Blog | New Report Spotlights Dangerous Unexploded Weapons in Syria

By Hampton Stall, Senior Program Associate, The Carter Center

After the Mozambique civil war ended in 1992, demining experts needed 23 years to clear the 86,000 unexploded weapons left behind. A just-released Carter Center report suggests that there could be more than three times that amount of unexploded ordnance in Syria, where demining efforts have yet to begin. Learn more »

Blog | Disinformation, Propaganda, and the War in Ukraine

By Sarah E. Morris, head of instruction and engagement at the Emory University Libraries

The war in Ukraine is a terrible situation that is keeping many of us glued to our devices, looking for updates and ways to help Ukraine. Unfortunately, large amounts of misinformation, disinformation, and propaganda are swirling around, creating confusion and disruption. Learn more »

Blog | Russia-Ukraine Conflict Exposes Need for Digital Geneva Convention

Russia has long treated Ukraine as a proving ground for testing its novel and destructive cyberweapons. In 2015, Russia launched a cyberattack on the power grid in Ukraine, plunging 230,000 civilians into darkness and cutting off power to homes, hospitals, and schools in the dead of winter. Repairs took months to complete. Two years later, Russia launched another attack that crippled government, financial, and energy institutions, shut down nuclear safety monitoring systems, and permanently erased public and private data. The attack spilled over Ukraine’s borders, disrupting private-sector entities such as Maersk, FedEx, and Merck and costing an estimated $10 billion. Learn more »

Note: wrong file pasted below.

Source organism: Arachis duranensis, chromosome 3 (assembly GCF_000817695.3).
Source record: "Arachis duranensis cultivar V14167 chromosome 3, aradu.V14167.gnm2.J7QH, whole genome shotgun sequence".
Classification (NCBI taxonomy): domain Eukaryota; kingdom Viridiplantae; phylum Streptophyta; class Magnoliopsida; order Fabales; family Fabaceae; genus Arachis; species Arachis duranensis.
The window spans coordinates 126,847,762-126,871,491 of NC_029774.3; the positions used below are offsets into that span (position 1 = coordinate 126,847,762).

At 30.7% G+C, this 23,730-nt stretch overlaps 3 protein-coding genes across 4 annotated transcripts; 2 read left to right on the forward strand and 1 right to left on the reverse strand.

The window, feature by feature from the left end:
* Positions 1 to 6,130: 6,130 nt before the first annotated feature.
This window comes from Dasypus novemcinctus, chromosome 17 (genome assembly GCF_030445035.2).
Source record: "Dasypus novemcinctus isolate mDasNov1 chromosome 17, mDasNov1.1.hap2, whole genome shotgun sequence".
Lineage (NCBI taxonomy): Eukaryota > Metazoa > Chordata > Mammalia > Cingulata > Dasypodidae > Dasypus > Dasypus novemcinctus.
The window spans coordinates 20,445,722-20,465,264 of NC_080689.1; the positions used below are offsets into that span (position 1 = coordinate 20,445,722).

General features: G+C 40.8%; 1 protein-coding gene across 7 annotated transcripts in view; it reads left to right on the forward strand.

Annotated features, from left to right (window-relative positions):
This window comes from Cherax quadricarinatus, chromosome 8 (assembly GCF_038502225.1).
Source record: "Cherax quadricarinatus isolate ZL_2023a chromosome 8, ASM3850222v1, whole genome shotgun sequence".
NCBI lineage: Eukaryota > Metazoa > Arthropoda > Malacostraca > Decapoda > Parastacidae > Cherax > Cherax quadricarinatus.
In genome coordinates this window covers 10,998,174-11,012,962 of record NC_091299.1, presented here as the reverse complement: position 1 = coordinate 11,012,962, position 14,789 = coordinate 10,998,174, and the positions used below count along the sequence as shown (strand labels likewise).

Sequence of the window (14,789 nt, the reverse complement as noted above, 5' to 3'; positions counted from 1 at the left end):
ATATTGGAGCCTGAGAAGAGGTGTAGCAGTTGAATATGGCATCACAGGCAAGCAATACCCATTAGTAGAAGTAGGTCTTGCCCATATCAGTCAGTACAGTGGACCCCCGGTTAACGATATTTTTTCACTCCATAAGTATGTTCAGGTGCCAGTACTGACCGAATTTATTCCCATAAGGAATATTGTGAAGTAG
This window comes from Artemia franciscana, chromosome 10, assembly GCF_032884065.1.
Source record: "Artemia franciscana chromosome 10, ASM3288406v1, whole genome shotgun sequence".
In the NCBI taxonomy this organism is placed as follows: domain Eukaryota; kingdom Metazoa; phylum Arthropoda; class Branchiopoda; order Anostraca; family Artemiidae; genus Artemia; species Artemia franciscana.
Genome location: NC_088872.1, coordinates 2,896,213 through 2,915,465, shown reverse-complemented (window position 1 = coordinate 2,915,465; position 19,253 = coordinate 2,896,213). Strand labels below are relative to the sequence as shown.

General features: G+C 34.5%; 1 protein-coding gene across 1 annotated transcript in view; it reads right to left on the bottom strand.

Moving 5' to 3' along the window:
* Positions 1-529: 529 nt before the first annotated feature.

Strengthening Young People’s Role in Sudan’s Democratic Future

On Oct. 25, 12 days after this story was published, members of Sudan’s military seized control of the government. The Carter Center issued a statement condemning the coup and is now monitoring developments there. It remains committed to supporting the people of Sudan. Learn more »

Blog | Peace and Health Go Hand in Hand. We Must Pursue Both.

By Dr. Kashef Ijaz, vice president, health programs, and Barbara J. Smith, vice president, peace programs

Back in the turbulent 1960s, there was a popular poster — today it would be a meme on social media — that said, "War is not healthy for children and other living things." Learn more »

Blog | Youth Key in Sudan's Shift to Democracy

By Ben Spears, senior program associate, Conflict Resolution Program

This is an exciting time in Sudan. After 30 years, a period marked by civil war in Darfur and other areas of the country, Omar al-Bashir was forced from power in a revolution led largely by young women and men. Now Sudan is working out a new identity as it transitions to peace and democracy, and young people can lead the way. Learn more »